Mr Singh was arrested in Lahore and taken to an army cell for interrogation. In 1985, an army court sentenced him to death. In 1989, President Ghulam Ishaq Khan accepted his mercy plea and commuted his sentence into life in jail.
"Initially, I had no hope of returning home. When I was on death row, I thought this is it. But when it was commuted, I had hope."
Given up for dead
There are other Indians in Pakistan's jails. Mr Singh says there are 20-odd Indian prisoners in Lahore's Kot Lakhpat prison - all accused of spying. Two others - Sarabjit Singh , India's most famous prisoner, and Kirpal Singh - are on death row.
But, he says, India has done little to secure their freedom.
"The government doesn't care. It refuses to do anything for these Indian prisoners. The authorities forget that these men are also someone's husband, someone's son, someone's brother."
India's policy on the issue is not to comment.
When he did not return home as promised, his wife Harbans Kaur initially thought he was held up for work. But when days turned into weeks and weeks into months and months into years, she says she didn't know what to think.
"I didn't know whether he was dead or alive," she told me.
Daughter Parminder Kaur was 12 or 13 when her father went missing. Parminder and her siblings had to drop out of school soon after as the family couldn't afford to educate them.
"After a while we thought he was dead. We missed him. We always had a feeling that if he was alive, we would have eaten better food, worn better quality clothes and had a better social standing," she says.
And then, suddenly in 2004, 25 years after he went missing, a letter arrived at the family home. Mr Singh had addressed it to his younger son, Kulwinder Singh Brar.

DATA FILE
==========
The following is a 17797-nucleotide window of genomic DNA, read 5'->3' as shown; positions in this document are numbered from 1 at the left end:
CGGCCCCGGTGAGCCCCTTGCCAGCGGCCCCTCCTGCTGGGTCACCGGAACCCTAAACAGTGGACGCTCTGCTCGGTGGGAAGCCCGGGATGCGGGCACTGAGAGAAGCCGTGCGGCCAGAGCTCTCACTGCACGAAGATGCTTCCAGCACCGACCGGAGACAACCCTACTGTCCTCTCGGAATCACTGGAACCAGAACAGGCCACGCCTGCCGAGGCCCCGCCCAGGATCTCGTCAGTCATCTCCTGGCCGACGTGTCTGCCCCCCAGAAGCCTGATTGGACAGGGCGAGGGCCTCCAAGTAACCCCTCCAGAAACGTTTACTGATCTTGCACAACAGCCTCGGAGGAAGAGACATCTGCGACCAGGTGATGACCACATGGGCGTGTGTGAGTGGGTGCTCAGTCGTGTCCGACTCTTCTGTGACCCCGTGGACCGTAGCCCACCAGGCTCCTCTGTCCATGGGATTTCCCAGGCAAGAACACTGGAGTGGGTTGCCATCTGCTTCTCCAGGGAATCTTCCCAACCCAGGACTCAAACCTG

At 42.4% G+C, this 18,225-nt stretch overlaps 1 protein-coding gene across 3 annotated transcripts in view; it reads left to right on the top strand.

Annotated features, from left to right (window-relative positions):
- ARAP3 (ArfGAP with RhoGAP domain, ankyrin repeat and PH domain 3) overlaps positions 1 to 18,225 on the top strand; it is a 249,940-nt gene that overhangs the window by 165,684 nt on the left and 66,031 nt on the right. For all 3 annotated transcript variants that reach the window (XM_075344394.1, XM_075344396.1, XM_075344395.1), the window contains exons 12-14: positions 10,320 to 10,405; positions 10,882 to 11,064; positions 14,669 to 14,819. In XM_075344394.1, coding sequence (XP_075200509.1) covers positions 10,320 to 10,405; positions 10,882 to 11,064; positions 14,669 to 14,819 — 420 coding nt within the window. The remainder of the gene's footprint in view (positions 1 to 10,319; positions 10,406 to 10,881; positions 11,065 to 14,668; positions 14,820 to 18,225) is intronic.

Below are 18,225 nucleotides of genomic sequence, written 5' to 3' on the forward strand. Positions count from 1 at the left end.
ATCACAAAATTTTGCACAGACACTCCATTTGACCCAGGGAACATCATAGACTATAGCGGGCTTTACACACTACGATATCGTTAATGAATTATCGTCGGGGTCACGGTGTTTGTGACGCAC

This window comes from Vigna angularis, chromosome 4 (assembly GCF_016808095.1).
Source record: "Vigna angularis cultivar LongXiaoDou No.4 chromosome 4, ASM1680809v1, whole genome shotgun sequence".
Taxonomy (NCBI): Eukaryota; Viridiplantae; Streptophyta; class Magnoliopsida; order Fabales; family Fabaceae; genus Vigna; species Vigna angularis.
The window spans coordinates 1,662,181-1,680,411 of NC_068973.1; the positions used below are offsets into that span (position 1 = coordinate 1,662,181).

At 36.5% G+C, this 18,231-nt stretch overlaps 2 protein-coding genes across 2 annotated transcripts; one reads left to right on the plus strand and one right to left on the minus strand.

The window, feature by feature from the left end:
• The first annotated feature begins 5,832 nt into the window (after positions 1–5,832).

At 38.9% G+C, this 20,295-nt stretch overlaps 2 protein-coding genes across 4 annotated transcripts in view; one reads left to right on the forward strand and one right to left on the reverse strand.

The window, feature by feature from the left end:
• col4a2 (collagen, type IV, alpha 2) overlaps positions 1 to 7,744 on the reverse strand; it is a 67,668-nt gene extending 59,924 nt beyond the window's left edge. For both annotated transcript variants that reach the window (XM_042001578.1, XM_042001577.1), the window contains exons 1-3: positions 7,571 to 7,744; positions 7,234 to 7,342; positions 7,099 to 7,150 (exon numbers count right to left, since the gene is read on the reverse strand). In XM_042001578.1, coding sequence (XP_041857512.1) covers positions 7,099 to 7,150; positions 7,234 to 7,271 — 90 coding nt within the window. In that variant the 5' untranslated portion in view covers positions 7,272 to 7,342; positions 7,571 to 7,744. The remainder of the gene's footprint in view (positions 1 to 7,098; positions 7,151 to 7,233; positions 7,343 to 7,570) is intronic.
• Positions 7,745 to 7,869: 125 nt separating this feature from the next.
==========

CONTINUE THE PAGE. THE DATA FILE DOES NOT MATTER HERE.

And that is when the family knew that the man they had given up for dead was alive.
"After we got his letter, I became hopeful that I will see my husband again," says Harbans Kaur.
Now Mr Singh is getting to know the new family members - eight young grandchildren.
It has been four days since his return and he hasn't had a minute to himself - visitors and relatives have been pouring in besides the dozens of reporters who come to interview him.
"I've lost count of how many interviews I've given. I was better off in jail," he says.
Mr Singh's outbursts and reproaches in the past few days have had some impact and help has begun trickling in.
The state administration has promised to build a concrete road to his farm, install a tubewell on his land and provide him with an electricity connection.
Punjab's Irrigation Minister Janmeja Singh Sekhon visited him on Monday and gave him 100,000 rupees ($1,826; £1,164). Some local people and groups also pitched in by collecting 250,000 rupees ($4,565; £2,910) for him.
Today, as his wife sits next to him, she cannot stop smiling.
"He still looks the same," she says. "Yes, he's gone all grey, but so have I. After so many years he's rejoined the family, it has caused me immense pleasure."